Today it's increasingly difficult to point to any particularly stable source of information. The media has become ubiquitously driven by partisanship, agenda, and sensationalism. And reporting of falsifiable facts has been replaced with opinion, conjecture, speculation, and leading statements. And one of the biggest issues is that this is all happening during the era of the internet. In times past if you wanted to read older news articles you needed to go to a library and hope they had the paper scanned onto film, and then dig through the paper to try to find whatever you looking for. Now when a paper engages in shoddy reporting, it can be instantly referenced and used as an example to all.
The lowest common denominator always wins the short game in society. Offer somebody a sensational[ized] and poorly researched story, or a well researched, considered, and frankly somewhat boring story. The sensationalized story will almost always win in a one-off. It's fun to read light weight trash when you're just going for a taste. Who didn't occasionally flick through that National Enquirer at the checkout stand? It was fun! But in the long game, the trash loses. It may be fun to read a trashy story here and there, but it's not fun when that's all you have because it's ultimately meaningless.
The big problem is that I think the media was very late to react to the internet, and then overreacted by trying to compete with social media. And that inevitably meant becoming trash. I'm going to conclude with a very high hanging target, The Intercept. In my opinion The Intercept remains arguably the most reputable media outlet today. Nonetheless, especially in recent times have also started to go down the path of partisanship and it always ends the same way.
 - This is an archive of an article The Intercept ran some time back suggesting it was absurd and unimaginable for the president to suggest that some bomb threats against Jewish community centers might be driven by something other than anti-semitism. The outrage driven article focused on his suggestion that attacks can, in lieu of anti-semitism, sometimes by done because "Someone’s doing it to make others look bad." The paper suggested such thoughts were "white supremacist conspiracy theories."
 - This is an article The Intercept ran two days later after it was revealed that one of their former reporters had been the person executing the bomb threats. He was an extremely liberal black individual who reported almost exclusively on social justice and racial issues. He had been calling in the hoaxes in a convoluted attempt to frame his ex-girlfriend (whom had recently broken up with him) for calling in the bomb threats.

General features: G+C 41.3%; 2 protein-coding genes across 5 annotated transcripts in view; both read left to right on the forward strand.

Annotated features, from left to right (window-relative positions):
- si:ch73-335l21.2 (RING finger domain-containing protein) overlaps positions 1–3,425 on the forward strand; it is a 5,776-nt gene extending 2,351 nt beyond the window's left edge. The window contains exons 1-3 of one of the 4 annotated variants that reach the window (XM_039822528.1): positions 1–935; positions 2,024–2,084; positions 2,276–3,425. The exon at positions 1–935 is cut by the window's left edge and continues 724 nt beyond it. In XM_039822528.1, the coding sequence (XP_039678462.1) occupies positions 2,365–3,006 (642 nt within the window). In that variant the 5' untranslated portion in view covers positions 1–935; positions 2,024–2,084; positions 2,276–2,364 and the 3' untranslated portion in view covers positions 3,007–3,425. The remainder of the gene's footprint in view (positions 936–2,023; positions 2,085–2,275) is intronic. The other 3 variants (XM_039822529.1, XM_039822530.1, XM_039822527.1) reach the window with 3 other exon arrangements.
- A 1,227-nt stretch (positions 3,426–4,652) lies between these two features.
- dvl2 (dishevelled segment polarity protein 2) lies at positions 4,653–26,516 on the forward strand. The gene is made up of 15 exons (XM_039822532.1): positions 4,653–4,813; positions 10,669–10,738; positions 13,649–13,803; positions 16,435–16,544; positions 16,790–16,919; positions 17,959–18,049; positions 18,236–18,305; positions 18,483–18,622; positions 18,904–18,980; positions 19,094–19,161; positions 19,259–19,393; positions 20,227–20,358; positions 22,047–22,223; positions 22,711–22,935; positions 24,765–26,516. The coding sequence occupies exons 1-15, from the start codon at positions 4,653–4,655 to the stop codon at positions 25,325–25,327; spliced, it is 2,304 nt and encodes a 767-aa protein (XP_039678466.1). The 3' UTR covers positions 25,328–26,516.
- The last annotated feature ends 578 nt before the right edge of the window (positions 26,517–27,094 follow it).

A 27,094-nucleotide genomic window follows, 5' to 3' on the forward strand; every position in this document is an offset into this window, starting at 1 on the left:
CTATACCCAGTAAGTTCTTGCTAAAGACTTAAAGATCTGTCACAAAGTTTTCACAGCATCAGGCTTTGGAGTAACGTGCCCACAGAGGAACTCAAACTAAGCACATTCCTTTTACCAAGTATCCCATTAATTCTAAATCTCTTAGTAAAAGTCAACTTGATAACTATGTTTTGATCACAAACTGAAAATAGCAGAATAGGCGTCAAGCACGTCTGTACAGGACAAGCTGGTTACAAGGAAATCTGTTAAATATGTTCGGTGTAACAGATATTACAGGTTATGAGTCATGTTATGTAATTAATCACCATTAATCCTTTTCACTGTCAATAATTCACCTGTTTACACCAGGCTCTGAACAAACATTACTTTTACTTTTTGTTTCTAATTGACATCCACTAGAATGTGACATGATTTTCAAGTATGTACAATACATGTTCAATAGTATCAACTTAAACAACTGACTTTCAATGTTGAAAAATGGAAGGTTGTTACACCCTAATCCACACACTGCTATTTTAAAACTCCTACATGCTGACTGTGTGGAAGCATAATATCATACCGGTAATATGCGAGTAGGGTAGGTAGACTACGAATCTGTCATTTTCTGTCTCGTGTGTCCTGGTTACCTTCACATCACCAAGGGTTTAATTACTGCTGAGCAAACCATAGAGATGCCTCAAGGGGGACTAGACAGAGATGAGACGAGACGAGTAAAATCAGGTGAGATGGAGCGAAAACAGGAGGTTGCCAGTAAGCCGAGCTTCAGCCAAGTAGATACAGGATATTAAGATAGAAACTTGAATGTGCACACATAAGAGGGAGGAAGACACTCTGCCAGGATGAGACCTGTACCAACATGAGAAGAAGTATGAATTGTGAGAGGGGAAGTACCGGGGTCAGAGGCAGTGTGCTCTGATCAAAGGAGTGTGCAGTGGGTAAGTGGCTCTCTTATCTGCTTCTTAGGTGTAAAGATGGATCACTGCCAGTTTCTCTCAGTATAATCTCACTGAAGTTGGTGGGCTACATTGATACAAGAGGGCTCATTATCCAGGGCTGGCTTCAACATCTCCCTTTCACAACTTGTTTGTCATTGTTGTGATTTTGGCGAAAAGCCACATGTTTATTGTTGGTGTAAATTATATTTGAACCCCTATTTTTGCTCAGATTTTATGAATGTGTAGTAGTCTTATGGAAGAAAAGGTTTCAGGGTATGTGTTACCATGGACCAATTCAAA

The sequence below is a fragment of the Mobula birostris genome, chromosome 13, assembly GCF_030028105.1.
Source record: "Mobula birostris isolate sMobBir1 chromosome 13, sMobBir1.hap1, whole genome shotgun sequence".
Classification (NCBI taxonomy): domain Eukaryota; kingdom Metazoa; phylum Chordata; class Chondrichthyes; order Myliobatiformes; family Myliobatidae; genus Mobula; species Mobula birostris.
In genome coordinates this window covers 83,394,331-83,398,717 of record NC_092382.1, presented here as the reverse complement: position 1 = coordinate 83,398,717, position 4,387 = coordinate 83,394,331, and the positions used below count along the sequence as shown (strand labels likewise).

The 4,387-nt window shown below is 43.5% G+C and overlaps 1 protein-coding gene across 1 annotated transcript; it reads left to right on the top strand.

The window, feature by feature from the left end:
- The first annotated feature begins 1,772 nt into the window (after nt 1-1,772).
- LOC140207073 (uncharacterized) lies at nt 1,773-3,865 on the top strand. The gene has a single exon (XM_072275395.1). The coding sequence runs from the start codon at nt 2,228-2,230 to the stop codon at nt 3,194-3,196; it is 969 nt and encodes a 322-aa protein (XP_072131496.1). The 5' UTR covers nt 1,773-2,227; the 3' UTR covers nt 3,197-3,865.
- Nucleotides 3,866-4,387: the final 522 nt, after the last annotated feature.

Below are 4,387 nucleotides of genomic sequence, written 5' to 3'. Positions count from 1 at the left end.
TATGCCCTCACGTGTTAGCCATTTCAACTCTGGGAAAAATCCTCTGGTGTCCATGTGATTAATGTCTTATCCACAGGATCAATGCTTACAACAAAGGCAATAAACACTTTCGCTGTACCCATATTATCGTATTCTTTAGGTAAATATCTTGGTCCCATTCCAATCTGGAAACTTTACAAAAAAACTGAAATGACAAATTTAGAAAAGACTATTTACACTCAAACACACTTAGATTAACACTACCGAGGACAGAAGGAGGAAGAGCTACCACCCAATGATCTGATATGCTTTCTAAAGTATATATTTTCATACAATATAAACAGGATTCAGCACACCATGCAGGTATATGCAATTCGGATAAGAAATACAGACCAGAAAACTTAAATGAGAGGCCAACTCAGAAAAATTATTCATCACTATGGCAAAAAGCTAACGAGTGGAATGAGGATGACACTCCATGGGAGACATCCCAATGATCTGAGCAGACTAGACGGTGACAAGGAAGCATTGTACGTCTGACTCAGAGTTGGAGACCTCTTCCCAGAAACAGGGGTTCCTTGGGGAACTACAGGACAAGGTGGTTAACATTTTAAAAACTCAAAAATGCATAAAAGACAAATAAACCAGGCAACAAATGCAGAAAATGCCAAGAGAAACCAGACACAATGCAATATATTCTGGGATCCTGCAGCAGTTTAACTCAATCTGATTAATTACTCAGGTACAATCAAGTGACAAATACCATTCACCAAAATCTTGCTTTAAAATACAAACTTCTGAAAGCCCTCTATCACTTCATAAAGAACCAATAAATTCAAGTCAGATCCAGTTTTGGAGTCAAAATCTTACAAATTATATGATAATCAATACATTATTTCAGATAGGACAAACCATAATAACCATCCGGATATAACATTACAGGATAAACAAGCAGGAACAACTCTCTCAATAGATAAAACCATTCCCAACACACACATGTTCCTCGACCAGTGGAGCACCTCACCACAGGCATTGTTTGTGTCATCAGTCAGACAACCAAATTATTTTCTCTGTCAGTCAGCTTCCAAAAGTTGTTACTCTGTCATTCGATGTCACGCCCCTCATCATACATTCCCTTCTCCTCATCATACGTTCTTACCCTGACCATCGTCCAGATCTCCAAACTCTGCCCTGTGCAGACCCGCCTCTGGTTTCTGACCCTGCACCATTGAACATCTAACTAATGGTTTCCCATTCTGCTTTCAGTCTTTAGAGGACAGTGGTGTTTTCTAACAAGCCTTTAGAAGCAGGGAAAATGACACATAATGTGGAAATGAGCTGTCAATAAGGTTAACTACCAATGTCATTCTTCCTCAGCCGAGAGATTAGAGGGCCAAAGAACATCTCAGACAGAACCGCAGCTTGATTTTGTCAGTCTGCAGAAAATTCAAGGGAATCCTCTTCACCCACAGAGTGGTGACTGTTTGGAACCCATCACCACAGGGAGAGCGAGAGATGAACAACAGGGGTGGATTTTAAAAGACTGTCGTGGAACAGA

- This is how the article was updated given #2.
 - https://archive.fo/DwZLx
 - https://theintercept.com/2017/03/03/statement-on-the-arrest-...
 - https://theintercept.com/2017/02/28/trump-suggests-anti-semi...
What we know already is that powerful organizations have secrets that they spend big money on protecting. The difference now is that with the internet the time for which a secret can be kept shortened significantly.
Yes, we have a long way to go and we should continue to seek improvement, but don't try to tell me that things are getting worse when that's clearly not the case. Or at least provide some evidence that's not anecdotal.
That said filter bubbles and ai feeding us more what we “want” is probably increasing conspiracy theories and making us less tolerant of different views. There has been little talk of the morality of ai algorithms.
Personally I was recommended “hot” dating sites advertisement when having relationship issues. Not what I needed but surely what most likely pays the best. The issue is lack of ai moral or for that sake profit first. Obectivivly the ai was right but morally not I am a parent.
Ads probably should be regulated at least you should be able to say no to ai algorithm and behavioral psychologist maximizing profit for private companies.
One underappreciated aspect of the rise of conspiracy theories in the last 20 years is the fact that more people are insecure financially and have lost trust in institutions, often justifiably so. So conspiracy theories meet less resistance than they would have from people who are not worried about their survival in the face of a society that seems determined to immiserate and impoverish them if not destroy them.
Additionally we have a number of examples of institutions being subverted to malign ends, from Wells Fargo to Wikileaks, we consistently see dishonest behavior from organizations that claim to have the publics interest at heart...
Not that anyone who uses the techniques are necessarily pro-nazi, but that it's a technique with an established history of [attempted] use, IIRC, in the popularization of presently unpopular ideas.
YouTube and Google have put out tons of comms lately indicating that it's at least something top of mind
Or it's the usual default of labelling as such anything one doesn't agree with?